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Coordination on Address interfaces

From: Robin Berjon <robin@berjon.com>
Date: Wed, 25 May 2011 17:35:51 +0200
Message-Id: <AF3DBA63-5F05-4682-BEA0-F99C5E4C8295@berjon.com>
Cc: public-device-apis@w3.org
To: public-geolocation@w3.org
Dearest Geolocation Working Group,

as you may know, the Device APIs WG has been working on an API to expose address book information, the Contacts API:

    http://dev.w3.org/2009/dap/contacts/

The group is of the opinion that all issues with this specification have been addressed, and as a result, barring any strong comment to the contrary, we are planning on moving this draft to Last Call next week.

It so happens however that there is an aspect about which we need to coordinate with you: the Address interface. The one used in Geolocation v2 is indeed different from the one used in Contacts:

    http://dev.w3.org/geo/api/spec-source-v2.html#address_interface
    http://dev.w3.org/2009/dap/contacts/#contactaddress-interface

The differences are:

     Only Contacts has pref, type, and formatted. This is probably an acceptable difference.
     In Contacts country is the name of the country, whereas in Geo it's the ISO code. I like the latter much better, but I wonder how workable it is for common address book databases (where the user often enters the country in text).
     Only Geo has county, premises, additionalInformation. I wonder how much this difference matters.
     Geo has street and streetNumber where Contacts has streetAddress. I think that this reflects the differences in usage.
     Contacts calls locality what Geo calls city. All the names in Contacts are derived from Portable Contacts.

There are several ways to approach these differences:

    OPTION A  We decide that they're important and that we should align, start long cross-posted discussions about naming and use cases that start out politely but promptly degenerate into a generalised bloodbath, have a conciliation joint meeting at which out of exhaustion we decide that everyone is right, pile all of the alternatives onto the same interface, and produce a monster that no one can implement or understand, which doesn't matter anyway since in the time it took to reach consensus the web has been displaced by a gigantic app store.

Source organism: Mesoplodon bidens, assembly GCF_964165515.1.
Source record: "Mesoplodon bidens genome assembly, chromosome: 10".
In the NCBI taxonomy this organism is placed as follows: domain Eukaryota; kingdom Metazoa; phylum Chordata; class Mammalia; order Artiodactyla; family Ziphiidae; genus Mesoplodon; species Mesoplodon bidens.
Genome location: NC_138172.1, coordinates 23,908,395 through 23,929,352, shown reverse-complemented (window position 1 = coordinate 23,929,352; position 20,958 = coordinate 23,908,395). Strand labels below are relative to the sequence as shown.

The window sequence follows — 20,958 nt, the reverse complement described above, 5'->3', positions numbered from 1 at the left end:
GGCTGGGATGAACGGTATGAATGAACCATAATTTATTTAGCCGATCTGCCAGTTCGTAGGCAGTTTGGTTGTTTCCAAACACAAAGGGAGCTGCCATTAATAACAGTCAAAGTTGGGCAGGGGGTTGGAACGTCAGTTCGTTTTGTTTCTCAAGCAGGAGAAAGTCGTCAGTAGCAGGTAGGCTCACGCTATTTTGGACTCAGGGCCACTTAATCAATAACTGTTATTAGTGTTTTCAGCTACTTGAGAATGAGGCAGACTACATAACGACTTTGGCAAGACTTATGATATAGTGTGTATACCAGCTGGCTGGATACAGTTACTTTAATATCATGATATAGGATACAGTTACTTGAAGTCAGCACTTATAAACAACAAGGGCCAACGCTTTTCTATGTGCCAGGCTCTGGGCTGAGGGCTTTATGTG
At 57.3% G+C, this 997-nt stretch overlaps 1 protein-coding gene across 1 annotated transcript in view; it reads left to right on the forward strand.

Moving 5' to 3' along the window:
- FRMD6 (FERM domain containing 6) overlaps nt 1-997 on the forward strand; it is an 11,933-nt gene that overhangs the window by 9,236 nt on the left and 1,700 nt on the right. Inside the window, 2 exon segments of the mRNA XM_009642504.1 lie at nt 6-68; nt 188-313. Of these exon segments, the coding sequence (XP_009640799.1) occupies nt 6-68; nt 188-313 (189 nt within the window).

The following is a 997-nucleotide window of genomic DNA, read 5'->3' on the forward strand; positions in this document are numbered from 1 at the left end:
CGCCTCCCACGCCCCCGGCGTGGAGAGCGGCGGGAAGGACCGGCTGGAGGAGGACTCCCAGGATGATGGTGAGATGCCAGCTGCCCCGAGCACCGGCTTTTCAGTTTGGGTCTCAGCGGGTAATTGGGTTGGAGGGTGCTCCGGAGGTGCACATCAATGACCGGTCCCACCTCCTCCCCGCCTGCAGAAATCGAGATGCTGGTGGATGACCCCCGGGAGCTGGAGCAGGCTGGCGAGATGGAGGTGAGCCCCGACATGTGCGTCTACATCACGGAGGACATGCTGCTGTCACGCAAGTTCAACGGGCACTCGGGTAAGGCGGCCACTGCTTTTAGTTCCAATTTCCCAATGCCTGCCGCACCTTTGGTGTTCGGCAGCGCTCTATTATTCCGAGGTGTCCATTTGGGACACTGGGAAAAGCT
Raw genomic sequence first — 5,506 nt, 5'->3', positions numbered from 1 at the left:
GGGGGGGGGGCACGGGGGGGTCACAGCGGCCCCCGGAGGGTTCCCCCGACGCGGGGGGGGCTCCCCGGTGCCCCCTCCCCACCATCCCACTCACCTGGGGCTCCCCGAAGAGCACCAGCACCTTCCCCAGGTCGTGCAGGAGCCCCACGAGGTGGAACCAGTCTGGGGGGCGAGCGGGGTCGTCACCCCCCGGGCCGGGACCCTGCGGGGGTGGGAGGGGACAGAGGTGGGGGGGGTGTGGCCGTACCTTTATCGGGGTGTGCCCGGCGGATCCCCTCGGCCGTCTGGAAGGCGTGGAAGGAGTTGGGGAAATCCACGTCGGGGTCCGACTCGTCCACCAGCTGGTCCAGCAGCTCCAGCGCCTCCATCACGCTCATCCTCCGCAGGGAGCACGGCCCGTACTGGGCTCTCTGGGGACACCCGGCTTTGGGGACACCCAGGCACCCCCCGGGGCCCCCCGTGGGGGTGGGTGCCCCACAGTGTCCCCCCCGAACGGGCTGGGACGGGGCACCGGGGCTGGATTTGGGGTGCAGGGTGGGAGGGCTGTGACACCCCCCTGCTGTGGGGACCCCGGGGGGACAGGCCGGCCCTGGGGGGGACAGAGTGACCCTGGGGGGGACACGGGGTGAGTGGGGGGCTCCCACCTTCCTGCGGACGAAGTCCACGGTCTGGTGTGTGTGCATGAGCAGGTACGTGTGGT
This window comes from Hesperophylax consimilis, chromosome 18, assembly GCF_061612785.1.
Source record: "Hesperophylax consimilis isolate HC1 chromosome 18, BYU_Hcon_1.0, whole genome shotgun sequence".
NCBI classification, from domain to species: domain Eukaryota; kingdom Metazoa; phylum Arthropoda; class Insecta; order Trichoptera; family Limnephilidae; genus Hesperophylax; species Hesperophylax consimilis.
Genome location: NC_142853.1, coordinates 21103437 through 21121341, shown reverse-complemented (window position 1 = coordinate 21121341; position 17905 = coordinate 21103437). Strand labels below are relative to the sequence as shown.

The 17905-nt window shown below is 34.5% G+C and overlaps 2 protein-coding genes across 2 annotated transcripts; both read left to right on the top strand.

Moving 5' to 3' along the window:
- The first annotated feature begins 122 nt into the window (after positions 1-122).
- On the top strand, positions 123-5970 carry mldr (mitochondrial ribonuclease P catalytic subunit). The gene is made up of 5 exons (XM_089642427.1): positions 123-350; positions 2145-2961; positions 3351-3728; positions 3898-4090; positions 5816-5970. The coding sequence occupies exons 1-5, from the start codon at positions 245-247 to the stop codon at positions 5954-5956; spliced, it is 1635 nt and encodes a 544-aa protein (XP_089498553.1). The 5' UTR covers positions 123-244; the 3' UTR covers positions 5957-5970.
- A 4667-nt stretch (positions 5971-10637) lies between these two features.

OPTION B  We agree that, while the underlying physical information may be the same for both cases (i.e. addresses), actually modelling the type of information returned by a geolocation civic addresses service and entered by users into their personal database of contacts produces different results and addresses (no pun intended) different use cases.

On balance, I have a (personal) preference for option B. I think that our use cases are different and that the nature of the data which we expose is different. I also think that the Javascript required to convert between both won't tax anyone's axons.

So the conclusion of this coordination email is that I think we shouldn't coordinate. Of course, that's a decision that I'd like to make sure everyone is comfortable with  hence the coordination.

Thoughts?

-- 
Robin Berjon - http://berjon.com/
Received on Wednesday, 25 May 2011 15:37:35 GMT

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